03 March 2020
The 5 Types of Love in Ancient Greek
Agápe (ἀγάπη agápē) means "love: especially charity; the love of God for man and of man for a good God." Agape is used in ancient texts to denote feelings for one's children and the feelings for a spouse, and it was also used to refer to a love feast. Agape is used by Christians to express the unconditional love of God for his children.
Éros (ἔρως érōs) means "love, mostly of the sexual passion." The Modern Greek word "erotas" means "intimate love". Plato refined his own definition: Although eros is initially felt for a person, with contemplation it becomes an appreciation of the beauty within that person, or even becomes appreciation of beauty itself. Plato does not talk of physical attraction as a necessary part of love, hence the use of the word platonic to mean, "without physical attraction". In the Symposium, the most famous ancient work on the subject, Plato has Socrates argue that eros helps the soul recall knowledge of beauty, and contributes to an understanding of spiritual truth, the ideal "Form" of youthful beauty that leads us humans to feel erotic desire – thus suggesting that even that sensually based love aspires to the non-corporeal, spiritual plane of existence; that is, finding its truth, just like finding any truth, leads to transcendence. Lovers and philosophers are all inspired to seek truth through the means of eros.
Philia (φιλία philía) means "affectionate regard, friendship", usually "between equals". It is a dispassionate virtuous love, a concept developed by Aristotle. In his best-known work on ethics, Nicomachean Ethics, philia is expressed variously as loyalty to friends (specifically, "brotherly love"), family, and community, and requires virtue, equality, and familiarity. Furthermore, in the same text philos is also the root of philautia denoting self-love and arising from it, a general type of love, used for love between family, between friends, a desire or enjoyment of an activity, as well as between lovers.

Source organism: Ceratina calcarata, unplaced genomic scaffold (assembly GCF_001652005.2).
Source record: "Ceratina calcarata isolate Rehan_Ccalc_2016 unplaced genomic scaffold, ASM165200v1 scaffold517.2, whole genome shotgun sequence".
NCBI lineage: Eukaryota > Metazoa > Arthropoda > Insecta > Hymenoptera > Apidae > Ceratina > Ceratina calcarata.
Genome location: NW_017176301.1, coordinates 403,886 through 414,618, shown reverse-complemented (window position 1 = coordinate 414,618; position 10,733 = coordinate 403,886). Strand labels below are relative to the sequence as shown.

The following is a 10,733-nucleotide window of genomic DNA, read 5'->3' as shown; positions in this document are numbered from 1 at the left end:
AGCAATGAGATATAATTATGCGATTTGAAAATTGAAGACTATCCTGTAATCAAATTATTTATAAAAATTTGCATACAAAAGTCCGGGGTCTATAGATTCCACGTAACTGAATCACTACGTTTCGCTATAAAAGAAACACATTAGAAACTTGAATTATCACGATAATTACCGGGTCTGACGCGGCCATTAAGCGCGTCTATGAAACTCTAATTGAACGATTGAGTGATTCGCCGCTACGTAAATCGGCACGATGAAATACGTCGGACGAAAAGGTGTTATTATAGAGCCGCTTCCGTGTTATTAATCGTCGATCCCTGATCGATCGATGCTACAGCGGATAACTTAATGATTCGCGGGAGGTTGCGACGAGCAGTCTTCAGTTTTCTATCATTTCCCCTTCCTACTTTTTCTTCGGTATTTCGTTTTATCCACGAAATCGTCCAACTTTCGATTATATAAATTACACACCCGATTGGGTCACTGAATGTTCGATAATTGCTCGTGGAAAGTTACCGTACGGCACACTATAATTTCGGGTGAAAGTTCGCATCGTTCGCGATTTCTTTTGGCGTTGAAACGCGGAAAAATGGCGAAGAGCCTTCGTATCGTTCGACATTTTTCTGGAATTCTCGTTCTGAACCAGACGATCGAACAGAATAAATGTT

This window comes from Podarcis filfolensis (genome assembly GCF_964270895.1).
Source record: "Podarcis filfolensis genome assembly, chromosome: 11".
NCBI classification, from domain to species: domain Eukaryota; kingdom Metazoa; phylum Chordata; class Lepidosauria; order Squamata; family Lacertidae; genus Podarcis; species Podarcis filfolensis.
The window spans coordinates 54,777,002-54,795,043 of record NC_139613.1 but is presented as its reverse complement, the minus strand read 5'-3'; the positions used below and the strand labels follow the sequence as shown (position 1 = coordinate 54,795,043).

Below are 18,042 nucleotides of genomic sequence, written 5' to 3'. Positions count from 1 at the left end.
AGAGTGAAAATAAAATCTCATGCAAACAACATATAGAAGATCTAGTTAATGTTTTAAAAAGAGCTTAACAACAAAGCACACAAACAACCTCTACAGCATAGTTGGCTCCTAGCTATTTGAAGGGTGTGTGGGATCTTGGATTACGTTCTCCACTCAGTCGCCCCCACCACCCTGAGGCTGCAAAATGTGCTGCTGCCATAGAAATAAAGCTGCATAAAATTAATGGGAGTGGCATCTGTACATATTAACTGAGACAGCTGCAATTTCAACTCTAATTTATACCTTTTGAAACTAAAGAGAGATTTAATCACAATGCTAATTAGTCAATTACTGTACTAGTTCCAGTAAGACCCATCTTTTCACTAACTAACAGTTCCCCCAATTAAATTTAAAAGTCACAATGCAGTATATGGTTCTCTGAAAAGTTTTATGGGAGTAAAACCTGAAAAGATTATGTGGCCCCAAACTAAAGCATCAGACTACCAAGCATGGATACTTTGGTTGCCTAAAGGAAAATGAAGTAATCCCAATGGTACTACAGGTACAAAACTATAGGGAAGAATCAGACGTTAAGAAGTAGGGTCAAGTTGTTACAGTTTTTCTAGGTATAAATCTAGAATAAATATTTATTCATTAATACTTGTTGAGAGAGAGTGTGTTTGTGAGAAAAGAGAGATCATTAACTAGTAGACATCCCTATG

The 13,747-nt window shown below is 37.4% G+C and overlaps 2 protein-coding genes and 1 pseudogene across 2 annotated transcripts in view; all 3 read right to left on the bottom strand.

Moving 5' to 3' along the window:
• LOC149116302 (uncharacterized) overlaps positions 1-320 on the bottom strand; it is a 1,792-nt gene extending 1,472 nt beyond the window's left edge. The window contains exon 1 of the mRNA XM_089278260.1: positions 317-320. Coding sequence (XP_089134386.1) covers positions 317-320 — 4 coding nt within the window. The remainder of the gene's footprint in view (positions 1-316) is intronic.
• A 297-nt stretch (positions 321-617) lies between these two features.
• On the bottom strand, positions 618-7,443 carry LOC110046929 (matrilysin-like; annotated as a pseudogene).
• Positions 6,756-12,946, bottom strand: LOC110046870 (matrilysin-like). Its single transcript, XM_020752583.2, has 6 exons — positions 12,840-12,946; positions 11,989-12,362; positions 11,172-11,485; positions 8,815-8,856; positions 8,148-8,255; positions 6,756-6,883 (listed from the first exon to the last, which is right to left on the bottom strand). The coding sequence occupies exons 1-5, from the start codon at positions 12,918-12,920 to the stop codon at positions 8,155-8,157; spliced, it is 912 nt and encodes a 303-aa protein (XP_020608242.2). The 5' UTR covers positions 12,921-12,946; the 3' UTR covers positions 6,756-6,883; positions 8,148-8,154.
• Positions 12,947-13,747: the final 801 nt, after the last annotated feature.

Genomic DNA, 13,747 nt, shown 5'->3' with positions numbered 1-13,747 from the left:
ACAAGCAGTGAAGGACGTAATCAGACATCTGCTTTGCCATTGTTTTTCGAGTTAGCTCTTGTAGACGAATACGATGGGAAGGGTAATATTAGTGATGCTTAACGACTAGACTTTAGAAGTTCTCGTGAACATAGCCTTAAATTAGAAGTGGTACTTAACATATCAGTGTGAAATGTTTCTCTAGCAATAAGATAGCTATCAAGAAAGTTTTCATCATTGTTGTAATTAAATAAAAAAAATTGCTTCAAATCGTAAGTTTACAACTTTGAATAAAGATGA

Storge (στοργή storgē) means "love, affection" and "especially of parents and children". It is the common or natural empathy, like that felt by parents for offspring. Rarely used in ancient works, and then almost exclusively as a descriptor of relationships within the family. It is also known to express mere acceptance or putting up with situations, as in "loving" the tyrant. This is also used when referencing the love for one's country or a favorite sports team.
Xenia (Greek: ξενία, romanized: xenía, meaning "guest-friendship") is the ancient Greek concept of hospitality, the generosity and courtesy shown to those who are far from home and/or associates of the person bestowing guest-friendship. The rituals of hospitality created and expressed a reciprocal relationship between guest and host expressed in both material benefits (such as the giving of gifts to each party) as well as non-material ones (such as protection, shelter, favors, or certain normative rights).
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